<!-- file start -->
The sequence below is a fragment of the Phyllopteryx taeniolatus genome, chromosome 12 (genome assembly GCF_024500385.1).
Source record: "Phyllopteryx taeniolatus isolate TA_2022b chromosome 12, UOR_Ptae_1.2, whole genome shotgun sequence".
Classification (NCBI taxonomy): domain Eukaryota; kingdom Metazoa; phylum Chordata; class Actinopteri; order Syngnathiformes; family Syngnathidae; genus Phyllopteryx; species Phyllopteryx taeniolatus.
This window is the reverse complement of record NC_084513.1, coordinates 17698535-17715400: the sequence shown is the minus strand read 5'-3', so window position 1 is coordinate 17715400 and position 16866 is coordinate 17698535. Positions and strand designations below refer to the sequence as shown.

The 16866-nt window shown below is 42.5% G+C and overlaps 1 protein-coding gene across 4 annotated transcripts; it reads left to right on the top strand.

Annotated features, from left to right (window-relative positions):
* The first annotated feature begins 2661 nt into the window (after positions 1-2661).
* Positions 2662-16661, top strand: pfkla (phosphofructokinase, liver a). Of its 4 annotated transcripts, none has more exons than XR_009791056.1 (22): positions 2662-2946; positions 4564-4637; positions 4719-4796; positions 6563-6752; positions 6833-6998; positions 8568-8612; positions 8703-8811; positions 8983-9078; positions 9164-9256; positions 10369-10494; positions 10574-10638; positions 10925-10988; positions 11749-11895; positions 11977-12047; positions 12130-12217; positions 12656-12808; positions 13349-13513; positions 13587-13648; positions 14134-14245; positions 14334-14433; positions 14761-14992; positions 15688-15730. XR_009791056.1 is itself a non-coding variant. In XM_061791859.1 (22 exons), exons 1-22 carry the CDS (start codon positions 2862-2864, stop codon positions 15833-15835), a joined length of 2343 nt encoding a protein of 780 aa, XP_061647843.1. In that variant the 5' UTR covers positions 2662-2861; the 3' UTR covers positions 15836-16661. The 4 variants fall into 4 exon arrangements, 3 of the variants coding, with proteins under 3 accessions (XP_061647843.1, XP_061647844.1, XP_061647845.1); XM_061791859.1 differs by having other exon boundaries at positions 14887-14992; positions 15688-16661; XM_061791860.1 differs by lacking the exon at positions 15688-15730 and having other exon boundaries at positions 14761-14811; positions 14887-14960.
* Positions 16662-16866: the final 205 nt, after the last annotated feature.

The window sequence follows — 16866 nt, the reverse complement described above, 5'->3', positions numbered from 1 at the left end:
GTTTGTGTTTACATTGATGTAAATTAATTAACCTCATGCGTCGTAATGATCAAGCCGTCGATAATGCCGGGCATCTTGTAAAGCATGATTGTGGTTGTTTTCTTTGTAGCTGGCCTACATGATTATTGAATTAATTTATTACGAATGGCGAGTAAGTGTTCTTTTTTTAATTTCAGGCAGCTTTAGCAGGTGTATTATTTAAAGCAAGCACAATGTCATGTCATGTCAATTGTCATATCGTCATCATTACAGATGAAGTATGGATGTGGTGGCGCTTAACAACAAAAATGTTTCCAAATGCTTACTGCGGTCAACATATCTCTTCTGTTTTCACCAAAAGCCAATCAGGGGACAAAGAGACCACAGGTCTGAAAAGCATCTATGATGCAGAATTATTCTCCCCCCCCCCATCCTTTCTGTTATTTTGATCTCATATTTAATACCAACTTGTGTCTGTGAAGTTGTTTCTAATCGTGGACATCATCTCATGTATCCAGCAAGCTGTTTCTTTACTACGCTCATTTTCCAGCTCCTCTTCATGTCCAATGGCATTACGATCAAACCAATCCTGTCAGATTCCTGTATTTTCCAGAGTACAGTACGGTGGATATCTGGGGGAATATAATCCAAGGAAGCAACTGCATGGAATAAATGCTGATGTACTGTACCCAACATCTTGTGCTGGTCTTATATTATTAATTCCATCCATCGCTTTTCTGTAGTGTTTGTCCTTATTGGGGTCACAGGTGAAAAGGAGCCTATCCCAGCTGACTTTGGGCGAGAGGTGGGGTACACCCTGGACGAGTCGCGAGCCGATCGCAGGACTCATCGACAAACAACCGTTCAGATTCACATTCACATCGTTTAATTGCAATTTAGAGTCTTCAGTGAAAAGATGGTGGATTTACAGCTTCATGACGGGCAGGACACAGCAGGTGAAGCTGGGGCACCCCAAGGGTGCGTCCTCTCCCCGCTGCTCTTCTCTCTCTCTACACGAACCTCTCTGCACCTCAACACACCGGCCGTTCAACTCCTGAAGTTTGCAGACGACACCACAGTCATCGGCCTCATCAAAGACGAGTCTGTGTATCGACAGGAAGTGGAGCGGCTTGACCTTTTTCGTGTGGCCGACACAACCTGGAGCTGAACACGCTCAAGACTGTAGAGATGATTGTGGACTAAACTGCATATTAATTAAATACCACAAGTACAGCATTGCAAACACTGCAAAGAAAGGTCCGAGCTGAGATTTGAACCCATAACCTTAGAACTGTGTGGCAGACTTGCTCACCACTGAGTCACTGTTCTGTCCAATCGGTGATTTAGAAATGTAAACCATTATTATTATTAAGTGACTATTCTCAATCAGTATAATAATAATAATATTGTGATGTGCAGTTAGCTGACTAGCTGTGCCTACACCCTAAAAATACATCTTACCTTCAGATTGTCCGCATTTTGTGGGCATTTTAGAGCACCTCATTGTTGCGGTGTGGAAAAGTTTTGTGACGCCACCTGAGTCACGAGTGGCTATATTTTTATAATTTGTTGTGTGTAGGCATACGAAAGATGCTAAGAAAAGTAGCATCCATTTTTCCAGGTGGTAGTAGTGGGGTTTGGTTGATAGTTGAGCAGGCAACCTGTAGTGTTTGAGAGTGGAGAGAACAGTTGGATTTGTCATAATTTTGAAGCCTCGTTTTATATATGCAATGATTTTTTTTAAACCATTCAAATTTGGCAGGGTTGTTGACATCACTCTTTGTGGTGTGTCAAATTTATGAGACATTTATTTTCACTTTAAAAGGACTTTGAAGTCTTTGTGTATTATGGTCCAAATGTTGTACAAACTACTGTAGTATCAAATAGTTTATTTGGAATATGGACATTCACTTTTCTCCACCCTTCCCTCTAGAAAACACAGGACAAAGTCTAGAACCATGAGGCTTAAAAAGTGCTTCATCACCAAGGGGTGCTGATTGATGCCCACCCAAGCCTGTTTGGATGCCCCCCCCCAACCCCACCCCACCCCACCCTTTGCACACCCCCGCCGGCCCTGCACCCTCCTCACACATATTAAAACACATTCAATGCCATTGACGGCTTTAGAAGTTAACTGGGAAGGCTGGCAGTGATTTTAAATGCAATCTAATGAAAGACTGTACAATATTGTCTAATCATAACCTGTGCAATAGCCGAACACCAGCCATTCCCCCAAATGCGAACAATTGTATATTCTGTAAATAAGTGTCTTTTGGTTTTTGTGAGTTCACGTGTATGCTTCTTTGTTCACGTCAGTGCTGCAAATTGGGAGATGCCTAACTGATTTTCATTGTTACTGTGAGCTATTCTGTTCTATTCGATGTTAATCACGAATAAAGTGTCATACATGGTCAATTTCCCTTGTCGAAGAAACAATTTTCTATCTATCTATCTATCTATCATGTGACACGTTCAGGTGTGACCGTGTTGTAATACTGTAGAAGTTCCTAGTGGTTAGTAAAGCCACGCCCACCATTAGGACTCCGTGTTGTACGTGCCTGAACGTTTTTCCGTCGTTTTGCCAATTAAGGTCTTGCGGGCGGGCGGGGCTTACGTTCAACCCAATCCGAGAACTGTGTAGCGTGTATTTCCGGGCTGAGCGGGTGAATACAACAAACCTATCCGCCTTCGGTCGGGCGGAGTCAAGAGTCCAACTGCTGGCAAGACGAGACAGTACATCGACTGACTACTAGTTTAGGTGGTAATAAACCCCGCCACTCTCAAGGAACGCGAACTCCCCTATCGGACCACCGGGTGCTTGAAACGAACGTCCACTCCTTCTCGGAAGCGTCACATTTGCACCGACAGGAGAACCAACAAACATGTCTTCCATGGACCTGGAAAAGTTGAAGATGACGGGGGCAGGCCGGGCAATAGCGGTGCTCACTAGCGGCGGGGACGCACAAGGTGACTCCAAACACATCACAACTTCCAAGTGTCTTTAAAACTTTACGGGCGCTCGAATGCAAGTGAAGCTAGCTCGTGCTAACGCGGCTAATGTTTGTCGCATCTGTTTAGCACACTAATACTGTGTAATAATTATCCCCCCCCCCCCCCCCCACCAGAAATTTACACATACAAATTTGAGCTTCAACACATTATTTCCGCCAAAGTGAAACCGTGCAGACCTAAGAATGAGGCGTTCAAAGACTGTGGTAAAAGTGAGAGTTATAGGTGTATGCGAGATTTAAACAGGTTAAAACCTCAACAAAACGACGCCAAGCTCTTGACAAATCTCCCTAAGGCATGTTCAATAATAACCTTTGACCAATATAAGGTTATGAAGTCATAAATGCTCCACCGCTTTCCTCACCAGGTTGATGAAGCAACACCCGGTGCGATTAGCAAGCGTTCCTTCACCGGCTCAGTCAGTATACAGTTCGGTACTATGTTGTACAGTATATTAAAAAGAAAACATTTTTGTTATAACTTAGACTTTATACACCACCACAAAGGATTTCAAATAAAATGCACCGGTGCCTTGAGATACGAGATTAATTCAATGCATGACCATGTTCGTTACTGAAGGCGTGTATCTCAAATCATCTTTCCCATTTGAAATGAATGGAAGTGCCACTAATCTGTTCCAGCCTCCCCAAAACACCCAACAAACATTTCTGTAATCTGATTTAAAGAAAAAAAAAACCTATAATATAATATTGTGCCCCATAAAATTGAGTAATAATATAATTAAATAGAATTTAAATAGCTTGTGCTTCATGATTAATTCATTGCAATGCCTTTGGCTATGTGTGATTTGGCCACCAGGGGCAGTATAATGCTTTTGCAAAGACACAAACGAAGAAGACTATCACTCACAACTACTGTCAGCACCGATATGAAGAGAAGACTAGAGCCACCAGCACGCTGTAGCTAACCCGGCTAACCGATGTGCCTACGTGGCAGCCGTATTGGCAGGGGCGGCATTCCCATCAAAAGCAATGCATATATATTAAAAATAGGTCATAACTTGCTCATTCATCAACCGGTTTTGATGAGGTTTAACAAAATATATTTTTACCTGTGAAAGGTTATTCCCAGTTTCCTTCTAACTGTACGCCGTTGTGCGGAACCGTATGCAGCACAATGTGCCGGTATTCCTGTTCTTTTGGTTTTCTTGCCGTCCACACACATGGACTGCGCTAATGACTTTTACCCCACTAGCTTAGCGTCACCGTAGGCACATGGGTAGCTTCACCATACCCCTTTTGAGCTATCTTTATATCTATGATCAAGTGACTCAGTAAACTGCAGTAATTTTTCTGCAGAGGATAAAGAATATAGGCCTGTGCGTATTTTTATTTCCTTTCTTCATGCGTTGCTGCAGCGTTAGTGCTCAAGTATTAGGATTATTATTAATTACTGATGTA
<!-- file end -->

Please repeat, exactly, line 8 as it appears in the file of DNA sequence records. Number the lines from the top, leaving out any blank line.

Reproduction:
* Positions 2662-16661, top strand: pfkla (phosphofructokinase, liver a). Of its 4 annotated transcripts, none has more exons than XR_009791056.1 (22): positions 2662-2946; positions 4564-4637; positions 4719-4796; positions 6563-6752; positions 6833-6998; positions 8568-8612; positions 8703-8811; positions 8983-9078; positions 9164-9256; positions 10369-10494; positions 10574-10638; positions 10925-10988; positions 11749-11895; positions 11977-12047; positions 12130-12217; positions 12656-12808; positions 13349-13513; positions 13587-13648; positions 14134-14245; positions 14334-14433; positions 14761-14992; positions 15688-15730. XR_009791056.1 is itself a non-coding variant. In XM_061791859.1 (22 exons), exons 1-22 carry the CDS (start codon positions 2862-2864, stop codon positions 15833-15835), a joined length of 2343 nt encoding a protein of 780 aa, XP_061647843.1. In that variant the 5' UTR covers positions 2662-2861; the 3' UTR covers positions 15836-16661. The 4 variants fall into 4 exon arrangements, 3 of the variants coding, with proteins under 3 accessions (XP_061647843.1, XP_061647844.1, XP_061647845.1); XM_061791859.1 differs by having other exon boundaries at positions 14887-14992; positions 15688-16661; XM_061791860.1 differs by lacking the exon at positions 15688-15730 and having other exon boundaries at positions 14761-14811; positions 14887-14960.